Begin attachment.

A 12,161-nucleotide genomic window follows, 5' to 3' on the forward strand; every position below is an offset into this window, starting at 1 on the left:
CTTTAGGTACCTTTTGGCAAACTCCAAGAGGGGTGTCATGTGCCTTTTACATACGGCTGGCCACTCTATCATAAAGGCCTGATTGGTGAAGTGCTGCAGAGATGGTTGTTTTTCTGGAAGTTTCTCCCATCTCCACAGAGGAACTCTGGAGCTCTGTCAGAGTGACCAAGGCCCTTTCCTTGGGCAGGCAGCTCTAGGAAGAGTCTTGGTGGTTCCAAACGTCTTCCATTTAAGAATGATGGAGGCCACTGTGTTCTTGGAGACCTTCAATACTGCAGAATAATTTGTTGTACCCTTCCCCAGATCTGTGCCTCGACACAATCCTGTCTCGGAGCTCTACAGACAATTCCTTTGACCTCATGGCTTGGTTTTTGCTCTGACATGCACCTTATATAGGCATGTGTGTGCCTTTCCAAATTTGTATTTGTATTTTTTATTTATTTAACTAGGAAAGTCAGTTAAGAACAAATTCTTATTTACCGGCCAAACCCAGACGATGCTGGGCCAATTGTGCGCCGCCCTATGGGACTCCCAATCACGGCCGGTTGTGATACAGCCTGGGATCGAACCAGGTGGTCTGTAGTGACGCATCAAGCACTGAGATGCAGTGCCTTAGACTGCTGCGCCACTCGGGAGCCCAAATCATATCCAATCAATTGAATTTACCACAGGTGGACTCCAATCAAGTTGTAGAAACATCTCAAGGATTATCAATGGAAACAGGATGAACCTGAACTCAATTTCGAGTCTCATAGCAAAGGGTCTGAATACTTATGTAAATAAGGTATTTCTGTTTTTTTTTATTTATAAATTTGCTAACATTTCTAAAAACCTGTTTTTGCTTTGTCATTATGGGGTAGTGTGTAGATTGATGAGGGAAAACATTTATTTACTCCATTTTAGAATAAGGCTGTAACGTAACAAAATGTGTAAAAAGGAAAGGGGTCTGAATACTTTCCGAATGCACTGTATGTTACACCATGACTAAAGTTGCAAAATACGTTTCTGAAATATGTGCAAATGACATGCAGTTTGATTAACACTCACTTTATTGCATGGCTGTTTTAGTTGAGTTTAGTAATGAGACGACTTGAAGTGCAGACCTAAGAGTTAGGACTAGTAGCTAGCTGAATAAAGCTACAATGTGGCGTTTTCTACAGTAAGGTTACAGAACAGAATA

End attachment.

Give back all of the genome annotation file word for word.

A 12,161-nucleotide genomic window follows, 5' to 3' on the forward strand; every position below is an offset into this window, starting at 1 on the left:
CTTTAGGTACCTTTTGGCAAACTCCAAGAGGGGTGTCATGTGCCTTTTACATACGGCTGGCCACTCTATCATAAAGGCCTGATTGGTGAAGTGCTGCAGAGATGGTTGTTTTTCTGGAAGTTTCTCCCATCTCCACAGAGGAACTCTGGAGCTCTGTCAGAGTGACCAAGGCCCTTTCCTTGGGCAGGCAGCTCTAGGAAGAGTCTTGGTGGTTCCAAACGTCTTCCATTTAAGAATGATGGAGGCCACTGTGTTCTTGGAGACCTTCAATACTGCAGAATAATTTGTTGTACCCTTCCCCAGATCTGTGCCTCGACACAATCCTGTCTCGGAGCTCTACAGACAATTCCTTTGACCTCATGGCTTGGTTTTTGCTCTGACATGCACCTTATATAGGCATGTGTGTGCCTTTCCAAATTTGTATTTGTATTTTTTATTTATTTAACTAGGAAAGTCAGTTAAGAACAAATTCTTATTTACCGGCCAAACCCAGACGATGCTGGGCCAATTGTGCGCCGCCCTATGGGACTCCCAATCACGGCCGGTTGTGATACAGCCTGGGATCGAACCAGGTGGTCTGTAGTGACGCATCAAGCACTGAGATGCAGTGCCTTAGACTGCTGCGCCACTCGGGAGCCCAAATCATATCCAATCAATTGAATTTACCACAGGTGGACTCCAATCAAGTTGTAGAAACATCTCAAGGATTATCAATGGAAACAGGATGAACCTGAACTCAATTTCGAGTCTCATAGCAAAGGGTCTGAATACTTATGTAAATAAGGTATTTCTGTTTTTTTTTATTTATAAATTTGCTAACATTTCTAAAAACCTGTTTTTGCTTTGTCATTATGGGGTAGTGTGTAGATTGATGAGGGAAAACATTTATTTACTCCATTTTAGAATAAGGCTGTAACGTAACAAAATGTGTAAAAAGGAAAGGGGTCTGAATACTTTCCGAATGCACTGTATGTTACACCATGACTAAAGTTGCAAAATACGTTTCTGAAATATGTGCAAATGACATGCAGTTTGATTAACACTCACTTTATTGCATGGCTGTTTTAGTTGAGTTTAGTAATGAGACGACTTGAAGTGCAGACCTAAGAGTTAGGACTAGTAGCTAGCTGAATAAAGCTACAATGTGGCGTTTTCTACAGTAAGGTTACAGAACAGAATA